I believe the Finch Primer to be, charitably, a reactionary overcorrection towards corporate D&D.
The following four points are intended to replace those made by the Primer.
The Primer mistakenly attempts to claim that rulings are preferable to rules, which is not true. Any worthwhile ruling becomes a game rule. What corporate D&D has done is attempt to present a holistic system that must not be deviated from, and whose rules must be adhered to even if they do not make sense or where game situations would clearly take precedence. The game rules are treated as giving rise to the physics of the game world. Instead, in old school play the game world exists first and the rules act as an overlay.
The Primer further implies that all game problems are solved diegetically in old school play, which is absolutely false. Rules provide a common ground for players to understand complex situations such as combat, and allow common game situations such as lockpicking to be resolved consistently. Diegetic solutions are possible, and often desirable, but these are special precisely because they are exceptional.
2. Player Skill > Character Sheet
The Primer mistakenly suggests that player skill does not include effective use of character abilities. This is simply false. However, it is true that corporate D&D is badly designed, insofar as it includes abilities on the character sheet which inform players what they should think and how they should act, favoring a style of roleplaying that is in direct contradiction to successful play.
Moreover, modern systems often include a huge array of character building options which are poorly balanced, and in fact impossible to balance. The result is a dysfunctional game that cannot be played as a game, leaving players with little recourse except to engage in play-acting rather than earnest gaming. Because this is not the case in old school play, the point the Primer makes is irrelevant and incoherent.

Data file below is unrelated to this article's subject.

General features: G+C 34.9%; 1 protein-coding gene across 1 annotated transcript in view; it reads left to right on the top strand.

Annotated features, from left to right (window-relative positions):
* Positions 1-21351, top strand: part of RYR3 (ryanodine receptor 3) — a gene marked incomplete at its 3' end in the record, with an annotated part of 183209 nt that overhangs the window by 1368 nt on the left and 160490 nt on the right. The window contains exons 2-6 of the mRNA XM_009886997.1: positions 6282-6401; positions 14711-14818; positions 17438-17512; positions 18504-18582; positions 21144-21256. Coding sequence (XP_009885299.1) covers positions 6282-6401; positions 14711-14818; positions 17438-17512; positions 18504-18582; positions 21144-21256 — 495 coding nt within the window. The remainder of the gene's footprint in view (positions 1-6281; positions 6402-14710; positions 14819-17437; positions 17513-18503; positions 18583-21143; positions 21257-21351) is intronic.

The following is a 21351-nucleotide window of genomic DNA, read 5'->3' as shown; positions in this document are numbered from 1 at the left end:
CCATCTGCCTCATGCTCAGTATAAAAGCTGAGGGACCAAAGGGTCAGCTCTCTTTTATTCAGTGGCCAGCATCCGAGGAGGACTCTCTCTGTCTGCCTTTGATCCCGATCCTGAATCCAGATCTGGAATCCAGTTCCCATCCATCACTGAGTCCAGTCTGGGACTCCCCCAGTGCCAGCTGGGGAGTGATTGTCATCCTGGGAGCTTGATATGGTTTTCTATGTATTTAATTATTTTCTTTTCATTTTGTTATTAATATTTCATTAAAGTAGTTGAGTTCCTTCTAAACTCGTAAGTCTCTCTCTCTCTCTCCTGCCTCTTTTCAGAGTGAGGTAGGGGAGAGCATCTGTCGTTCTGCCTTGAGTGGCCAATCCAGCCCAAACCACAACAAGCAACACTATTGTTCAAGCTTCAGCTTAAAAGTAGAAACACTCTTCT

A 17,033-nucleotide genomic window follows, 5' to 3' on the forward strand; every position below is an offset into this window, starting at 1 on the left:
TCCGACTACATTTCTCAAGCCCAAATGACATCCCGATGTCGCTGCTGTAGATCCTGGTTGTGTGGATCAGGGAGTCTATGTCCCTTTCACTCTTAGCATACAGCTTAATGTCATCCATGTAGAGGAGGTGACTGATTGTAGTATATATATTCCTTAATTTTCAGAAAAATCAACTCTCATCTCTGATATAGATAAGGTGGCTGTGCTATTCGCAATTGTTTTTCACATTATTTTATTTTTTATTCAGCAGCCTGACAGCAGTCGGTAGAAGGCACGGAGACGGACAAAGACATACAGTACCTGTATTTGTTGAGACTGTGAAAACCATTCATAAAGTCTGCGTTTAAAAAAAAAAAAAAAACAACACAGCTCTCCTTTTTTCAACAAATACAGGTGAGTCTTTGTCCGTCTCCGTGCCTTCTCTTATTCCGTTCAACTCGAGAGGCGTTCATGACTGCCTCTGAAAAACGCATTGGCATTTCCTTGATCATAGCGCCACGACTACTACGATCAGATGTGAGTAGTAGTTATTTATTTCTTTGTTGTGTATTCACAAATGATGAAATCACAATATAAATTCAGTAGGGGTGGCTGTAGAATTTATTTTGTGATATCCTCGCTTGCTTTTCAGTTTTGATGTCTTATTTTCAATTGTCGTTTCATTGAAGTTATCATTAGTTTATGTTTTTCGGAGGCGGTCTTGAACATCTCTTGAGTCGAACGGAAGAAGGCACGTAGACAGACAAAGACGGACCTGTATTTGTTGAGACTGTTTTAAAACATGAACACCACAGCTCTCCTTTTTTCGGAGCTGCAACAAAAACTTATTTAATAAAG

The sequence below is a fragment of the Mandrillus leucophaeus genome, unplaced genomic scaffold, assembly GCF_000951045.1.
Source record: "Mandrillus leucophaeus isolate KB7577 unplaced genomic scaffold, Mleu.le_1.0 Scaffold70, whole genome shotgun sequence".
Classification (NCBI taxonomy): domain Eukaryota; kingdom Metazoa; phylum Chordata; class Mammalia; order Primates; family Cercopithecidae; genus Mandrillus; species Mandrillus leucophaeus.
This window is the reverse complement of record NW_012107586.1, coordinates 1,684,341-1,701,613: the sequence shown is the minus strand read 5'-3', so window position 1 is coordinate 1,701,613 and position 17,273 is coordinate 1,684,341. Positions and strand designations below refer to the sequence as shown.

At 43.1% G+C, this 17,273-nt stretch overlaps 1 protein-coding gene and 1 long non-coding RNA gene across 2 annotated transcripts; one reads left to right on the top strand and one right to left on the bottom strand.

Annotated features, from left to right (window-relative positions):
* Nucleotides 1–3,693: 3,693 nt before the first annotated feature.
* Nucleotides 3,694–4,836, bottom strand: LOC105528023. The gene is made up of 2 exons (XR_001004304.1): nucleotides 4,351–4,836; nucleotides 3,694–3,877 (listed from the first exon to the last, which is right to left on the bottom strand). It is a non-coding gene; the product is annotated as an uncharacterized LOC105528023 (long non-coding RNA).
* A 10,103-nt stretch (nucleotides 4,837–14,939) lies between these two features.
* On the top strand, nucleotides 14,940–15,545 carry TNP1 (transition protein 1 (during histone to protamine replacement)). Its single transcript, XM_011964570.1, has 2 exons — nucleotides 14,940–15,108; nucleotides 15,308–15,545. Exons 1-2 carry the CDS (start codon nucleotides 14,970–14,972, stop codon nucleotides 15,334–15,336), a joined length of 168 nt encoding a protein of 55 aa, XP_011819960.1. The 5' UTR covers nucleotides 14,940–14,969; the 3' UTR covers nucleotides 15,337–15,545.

3. Superheroic Play
In old school play, character progress to superheroic stature by gaining levels and acquiring magical treasures. In modern corporate D&D, in order to guarantee a certain consistency of play, the powers previously afforded by magic items have been baked into character levels.
The Primer mistakenly reacts to this guaranteed suite of powers by insisting the characters never obtain such abilities. This is incorrect. Characters should reach higher levels and should obtain fantastic magic items. So-called "Mudcore" permanent level 1 play is unenjoyable and to be shunned.
4. Fair Play
The Primer falsely claims that game balance does not matter. This is only true insofar as game situations might be entirely impossible to overcome via combat, and retreating in the face of excess danger is expected. This often called "Combat-as-War" in old school play, as opposed to "Combat-as-Sport" in new school play.
Nonetheless a certain fairness is expected. The game is still a game, with players facing challenges that they might reasonably find a way to overcome or move past. The game is exactly in the form of a tournament in which the players face off against the content which the referee has prepared. Misapplication of game rules may in fact break the game, and in such cases adjustments can be made to correct the course of play in the interests of fairness.